Join gaming leaders, alongside GamesBeat and Facebook Gaming, for their 2nd Annual GamesBeat & Facebook Gaming Summit | GamesBeat: Into the Metaverse 2 this upcoming January 25-27, 2022. Learn more about the event.
Shawn Layden and Mark Cerny deserve a lot of the credit for why Sony’s PlayStation 4 is sitting at the top of the console war. While the Nintendo Switch is giving them a run for their money now, it went on sale much later, and it is still making up for Nintendo’s failure with the Wii U. The PS4 has sold more than 80 million units, and it is beating Microsoft’s Xbox One family by two-to-one.
That success was years in the making. Cerny was the architect of the PS4, a leader among developers who took back control of the console business. And Cerny has also led the development of Knack and Knack 2, two games that were meant to show off the PS4’s capabilities.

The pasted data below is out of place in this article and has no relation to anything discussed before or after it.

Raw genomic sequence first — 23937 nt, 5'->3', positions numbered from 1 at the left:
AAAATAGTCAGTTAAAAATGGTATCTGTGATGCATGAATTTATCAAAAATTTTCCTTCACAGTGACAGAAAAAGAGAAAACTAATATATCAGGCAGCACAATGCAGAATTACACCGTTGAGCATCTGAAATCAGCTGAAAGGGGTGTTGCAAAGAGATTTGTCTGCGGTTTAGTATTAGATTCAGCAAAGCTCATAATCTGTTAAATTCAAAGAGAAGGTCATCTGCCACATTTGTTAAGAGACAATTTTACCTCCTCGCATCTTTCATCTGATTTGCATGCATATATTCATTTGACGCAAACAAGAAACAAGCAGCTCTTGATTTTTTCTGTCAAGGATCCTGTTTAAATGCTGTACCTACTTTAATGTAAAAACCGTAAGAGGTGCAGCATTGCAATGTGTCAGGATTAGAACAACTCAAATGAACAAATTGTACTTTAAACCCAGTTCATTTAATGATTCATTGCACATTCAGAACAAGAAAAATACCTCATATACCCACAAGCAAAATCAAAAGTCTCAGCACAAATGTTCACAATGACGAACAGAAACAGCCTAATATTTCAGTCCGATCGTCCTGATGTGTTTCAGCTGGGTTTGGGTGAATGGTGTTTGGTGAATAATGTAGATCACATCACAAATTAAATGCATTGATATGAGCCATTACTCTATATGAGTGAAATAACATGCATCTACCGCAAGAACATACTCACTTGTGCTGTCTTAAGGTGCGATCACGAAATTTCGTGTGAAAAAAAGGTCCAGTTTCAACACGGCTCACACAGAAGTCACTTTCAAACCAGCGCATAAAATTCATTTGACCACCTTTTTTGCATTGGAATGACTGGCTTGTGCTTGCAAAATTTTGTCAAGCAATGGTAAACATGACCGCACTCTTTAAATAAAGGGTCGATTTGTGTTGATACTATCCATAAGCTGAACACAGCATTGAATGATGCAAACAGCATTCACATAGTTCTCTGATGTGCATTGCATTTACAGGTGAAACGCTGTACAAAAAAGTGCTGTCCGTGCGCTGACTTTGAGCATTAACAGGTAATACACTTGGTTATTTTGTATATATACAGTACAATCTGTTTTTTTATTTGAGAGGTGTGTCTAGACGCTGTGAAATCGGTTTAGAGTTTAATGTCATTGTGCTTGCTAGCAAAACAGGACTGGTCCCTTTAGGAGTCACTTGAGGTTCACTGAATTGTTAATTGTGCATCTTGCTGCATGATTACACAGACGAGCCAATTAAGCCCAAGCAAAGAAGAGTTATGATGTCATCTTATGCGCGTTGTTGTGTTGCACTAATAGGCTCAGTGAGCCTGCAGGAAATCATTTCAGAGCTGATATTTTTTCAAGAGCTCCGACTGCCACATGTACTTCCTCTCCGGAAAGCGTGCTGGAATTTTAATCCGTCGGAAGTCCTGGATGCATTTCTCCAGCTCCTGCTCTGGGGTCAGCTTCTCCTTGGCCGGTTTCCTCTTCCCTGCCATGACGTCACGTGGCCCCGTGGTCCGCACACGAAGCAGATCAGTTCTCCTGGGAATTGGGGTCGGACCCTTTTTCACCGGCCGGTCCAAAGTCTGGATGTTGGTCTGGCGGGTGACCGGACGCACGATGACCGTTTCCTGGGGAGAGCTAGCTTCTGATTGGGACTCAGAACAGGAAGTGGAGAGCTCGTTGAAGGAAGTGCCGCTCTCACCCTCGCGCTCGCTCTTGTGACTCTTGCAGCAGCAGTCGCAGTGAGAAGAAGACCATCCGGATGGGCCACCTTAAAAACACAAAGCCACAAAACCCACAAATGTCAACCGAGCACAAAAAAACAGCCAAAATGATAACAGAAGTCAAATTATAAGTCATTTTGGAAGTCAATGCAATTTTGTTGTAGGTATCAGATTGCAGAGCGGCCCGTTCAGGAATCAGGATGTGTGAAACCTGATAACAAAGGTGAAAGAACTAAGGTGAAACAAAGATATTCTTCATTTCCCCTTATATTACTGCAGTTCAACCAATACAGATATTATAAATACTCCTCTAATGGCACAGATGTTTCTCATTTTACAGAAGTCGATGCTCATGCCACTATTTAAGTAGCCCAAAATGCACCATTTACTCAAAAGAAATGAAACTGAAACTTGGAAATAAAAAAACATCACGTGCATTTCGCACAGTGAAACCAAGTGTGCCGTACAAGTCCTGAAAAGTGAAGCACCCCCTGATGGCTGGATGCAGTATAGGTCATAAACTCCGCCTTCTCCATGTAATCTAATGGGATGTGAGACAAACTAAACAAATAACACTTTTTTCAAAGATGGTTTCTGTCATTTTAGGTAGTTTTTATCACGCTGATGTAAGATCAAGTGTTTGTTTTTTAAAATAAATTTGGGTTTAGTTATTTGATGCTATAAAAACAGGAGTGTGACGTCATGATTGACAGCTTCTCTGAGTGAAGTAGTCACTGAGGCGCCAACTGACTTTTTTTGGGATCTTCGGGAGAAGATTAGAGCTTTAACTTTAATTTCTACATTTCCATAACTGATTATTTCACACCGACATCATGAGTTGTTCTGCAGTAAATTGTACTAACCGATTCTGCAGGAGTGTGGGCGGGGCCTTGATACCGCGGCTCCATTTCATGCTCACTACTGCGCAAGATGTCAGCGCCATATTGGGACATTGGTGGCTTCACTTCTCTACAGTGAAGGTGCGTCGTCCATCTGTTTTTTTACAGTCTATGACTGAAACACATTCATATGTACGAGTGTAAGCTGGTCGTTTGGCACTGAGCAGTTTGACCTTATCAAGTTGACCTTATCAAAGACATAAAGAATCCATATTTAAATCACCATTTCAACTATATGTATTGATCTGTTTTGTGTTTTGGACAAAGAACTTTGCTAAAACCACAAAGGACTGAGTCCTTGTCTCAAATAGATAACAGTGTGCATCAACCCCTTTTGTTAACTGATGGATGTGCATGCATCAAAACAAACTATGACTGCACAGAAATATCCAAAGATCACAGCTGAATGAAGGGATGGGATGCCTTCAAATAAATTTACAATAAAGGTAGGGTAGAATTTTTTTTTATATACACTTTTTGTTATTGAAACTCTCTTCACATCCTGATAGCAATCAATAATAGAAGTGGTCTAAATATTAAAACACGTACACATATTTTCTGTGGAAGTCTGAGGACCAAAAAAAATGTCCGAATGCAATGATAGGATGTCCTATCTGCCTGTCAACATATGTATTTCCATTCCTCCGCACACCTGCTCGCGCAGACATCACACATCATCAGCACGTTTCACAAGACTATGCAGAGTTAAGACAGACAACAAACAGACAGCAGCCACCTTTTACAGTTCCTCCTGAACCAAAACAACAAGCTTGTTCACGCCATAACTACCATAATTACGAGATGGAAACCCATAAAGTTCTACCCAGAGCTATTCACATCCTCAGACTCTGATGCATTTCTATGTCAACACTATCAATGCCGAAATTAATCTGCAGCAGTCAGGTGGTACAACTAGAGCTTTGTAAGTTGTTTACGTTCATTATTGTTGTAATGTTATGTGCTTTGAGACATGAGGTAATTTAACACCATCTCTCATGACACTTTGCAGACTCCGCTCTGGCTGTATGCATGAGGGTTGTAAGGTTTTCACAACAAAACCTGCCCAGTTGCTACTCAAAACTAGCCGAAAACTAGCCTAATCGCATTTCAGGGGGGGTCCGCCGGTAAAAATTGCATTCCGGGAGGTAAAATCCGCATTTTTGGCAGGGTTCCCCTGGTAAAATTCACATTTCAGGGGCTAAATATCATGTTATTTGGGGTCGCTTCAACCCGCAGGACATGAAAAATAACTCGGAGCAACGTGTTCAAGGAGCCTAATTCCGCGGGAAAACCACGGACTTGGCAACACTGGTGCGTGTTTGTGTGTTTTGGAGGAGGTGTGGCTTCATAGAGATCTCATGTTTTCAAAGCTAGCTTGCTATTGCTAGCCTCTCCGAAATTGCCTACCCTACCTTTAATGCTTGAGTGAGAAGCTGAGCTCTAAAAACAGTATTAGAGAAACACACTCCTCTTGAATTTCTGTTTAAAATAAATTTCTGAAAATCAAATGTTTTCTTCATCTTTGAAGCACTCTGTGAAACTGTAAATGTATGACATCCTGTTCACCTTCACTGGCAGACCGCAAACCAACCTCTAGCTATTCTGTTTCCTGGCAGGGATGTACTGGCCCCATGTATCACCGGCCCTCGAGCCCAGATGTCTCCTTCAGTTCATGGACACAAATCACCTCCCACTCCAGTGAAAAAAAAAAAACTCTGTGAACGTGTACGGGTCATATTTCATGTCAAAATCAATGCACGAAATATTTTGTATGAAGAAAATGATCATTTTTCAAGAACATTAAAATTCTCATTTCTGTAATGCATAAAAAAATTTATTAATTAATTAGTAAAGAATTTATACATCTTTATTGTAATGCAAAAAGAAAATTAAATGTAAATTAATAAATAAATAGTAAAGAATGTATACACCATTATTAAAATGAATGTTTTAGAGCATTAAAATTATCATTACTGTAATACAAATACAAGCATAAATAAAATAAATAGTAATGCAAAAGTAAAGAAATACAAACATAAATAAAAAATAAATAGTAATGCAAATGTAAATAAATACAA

Layden is chairman of the worldwide studios for Sony’s first-party game development — or titles that are internally produced as exclusives for the PS4. He is in charge of 2,500 to 3,000 developers at 13 Sony-owned studios making titles, such as God of War.
Layden and Cerny talked about their experiences — from stopping games in mid-development to Sony’s Icarus moment with the PlayStation 3 — in a fireside chat at the recent Gamelab event in Barcelona. Here’s an edited transcript of the fireside chat.
The 2nd Annual GamesBeat and Facebook Gaming Summit and GamesBeat: Into the Metaverse 2
January 25 – 27, 2022
Mark Cerny: Most of you think of Shawn, perhaps, as the guy who gets on stage at E3 in a Crash Bandicoot t-shirt and talks about the upcoming games. Of course, Shawn does that in his role of chairman at Worldwide Studios. Perhaps 2,000 or 3,000 developers work for Shawn. But there’s this other story that hasn’t been told.
Shawn’s been at Sony for more than 30 years. He has an incredibly diverse background, perhaps the most diverse background at PlayStation. He’s worked in Europe, the states, and Japan. He’s been on the business side, the game side, the network side. To jump right into it, what was your first role at Sony? When was that? That was another century, I think?